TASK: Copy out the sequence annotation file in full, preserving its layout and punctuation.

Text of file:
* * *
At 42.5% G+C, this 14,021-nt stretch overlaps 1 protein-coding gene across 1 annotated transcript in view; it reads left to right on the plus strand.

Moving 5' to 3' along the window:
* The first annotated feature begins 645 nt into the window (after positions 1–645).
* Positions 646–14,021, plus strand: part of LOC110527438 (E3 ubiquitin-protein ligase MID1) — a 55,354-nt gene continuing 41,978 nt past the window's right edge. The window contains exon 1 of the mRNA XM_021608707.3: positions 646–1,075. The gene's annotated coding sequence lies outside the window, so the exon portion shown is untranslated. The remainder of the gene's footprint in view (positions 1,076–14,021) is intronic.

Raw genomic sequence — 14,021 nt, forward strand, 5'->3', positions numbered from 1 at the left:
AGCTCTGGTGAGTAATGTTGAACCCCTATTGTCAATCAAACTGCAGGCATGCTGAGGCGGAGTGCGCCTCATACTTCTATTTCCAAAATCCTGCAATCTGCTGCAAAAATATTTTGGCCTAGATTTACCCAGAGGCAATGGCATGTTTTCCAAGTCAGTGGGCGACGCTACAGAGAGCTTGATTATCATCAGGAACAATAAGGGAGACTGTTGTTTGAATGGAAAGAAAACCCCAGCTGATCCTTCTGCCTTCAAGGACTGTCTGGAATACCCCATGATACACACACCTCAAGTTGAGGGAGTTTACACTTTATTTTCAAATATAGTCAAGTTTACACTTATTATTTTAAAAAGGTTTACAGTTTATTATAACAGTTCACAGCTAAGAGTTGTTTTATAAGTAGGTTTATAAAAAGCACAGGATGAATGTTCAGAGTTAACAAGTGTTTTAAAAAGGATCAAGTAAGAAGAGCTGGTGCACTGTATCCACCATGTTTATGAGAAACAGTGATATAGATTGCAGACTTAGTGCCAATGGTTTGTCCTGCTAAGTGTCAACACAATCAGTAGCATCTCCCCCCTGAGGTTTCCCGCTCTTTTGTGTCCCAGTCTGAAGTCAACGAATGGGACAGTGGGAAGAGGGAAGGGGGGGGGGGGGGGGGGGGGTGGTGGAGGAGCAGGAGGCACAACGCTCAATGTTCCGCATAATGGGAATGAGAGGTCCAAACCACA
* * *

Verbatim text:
At 42.5% G+C, this 14,021-nt stretch overlaps 1 protein-coding gene across 1 annotated transcript in view; it reads left to right on the plus strand.

Moving 5' to 3' along the window:
* The first annotated feature begins 645 nt into the window (after positions 1–645).
* Positions 646–14,021, plus strand: part of LOC110527438 (E3 ubiquitin-protein ligase MID1) — a 55,354-nt gene continuing 41,978 nt past the window's right edge. The window contains exon 1 of the mRNA XM_021608707.3: positions 646–1,075. The gene's annotated coding sequence lies outside the window, so the exon portion shown is untranslated. The remainder of the gene's footprint in view (positions 1,076–14,021) is intronic.

Raw genomic sequence — 14,021 nt, forward strand, 5'->3', positions numbered from 1 at the left:
AGCTCTGGTGAGTAATGTTGAACCCCTATTGTCAATCAAACTGCAGGCATGCTGAGGCGGAGTGCGCCTCATACTTCTATTTCCAAAATCCTGCAATCTGCTGCAAAAATATTTTGGCCTAGATTTACCCAGAGGCAATGGCATGTTTTCCAAGTCAGTGGGCGACGCTACAGAGAGCTTGATTATCATCAGGAACAATAAGGGAGACTGTTGTTTGAATGGAAAGAAAACCCCAGCTGATCCTTCTGCCTTCAAGGACTGTCTGGAATACCCCATGATACACACACCTCAAGTTGAGGGAGTTTACACTTTATTTTCAAATATAGTCAAGTTTACACTTATTATTTTAAAAAGGTTTACAGTTTATTATAACAGTTCACAGCTAAGAGTTGTTTTATAAGTAGGTTTATAAAAAGCACAGGATGAATGTTCAGAGTTAACAAGTGTTTTAAAAAGGATCAAGTAAGAAGAGCTGGTGCACTGTATCCACCATGTTTATGAGAAACAGTGATATAGATTGCAGACTTAGTGCCAATGGTTTGTCCTGCTAAGTGTCAACACAATCAGTAGCATCTCCCCCCTGAGGTTTCCCGCTCTTTTGTGTCCCAGTCTGAAGTCAACGAATGGGACAGTGGGAAGAGGGAAGGGGGGGGGGGGGGGGGGGGGTGGTGGAGGAGCAGGAGGCACAACGCTCAATGTTCCGCATAATGGGAATGAGAGGTCCAAACCACA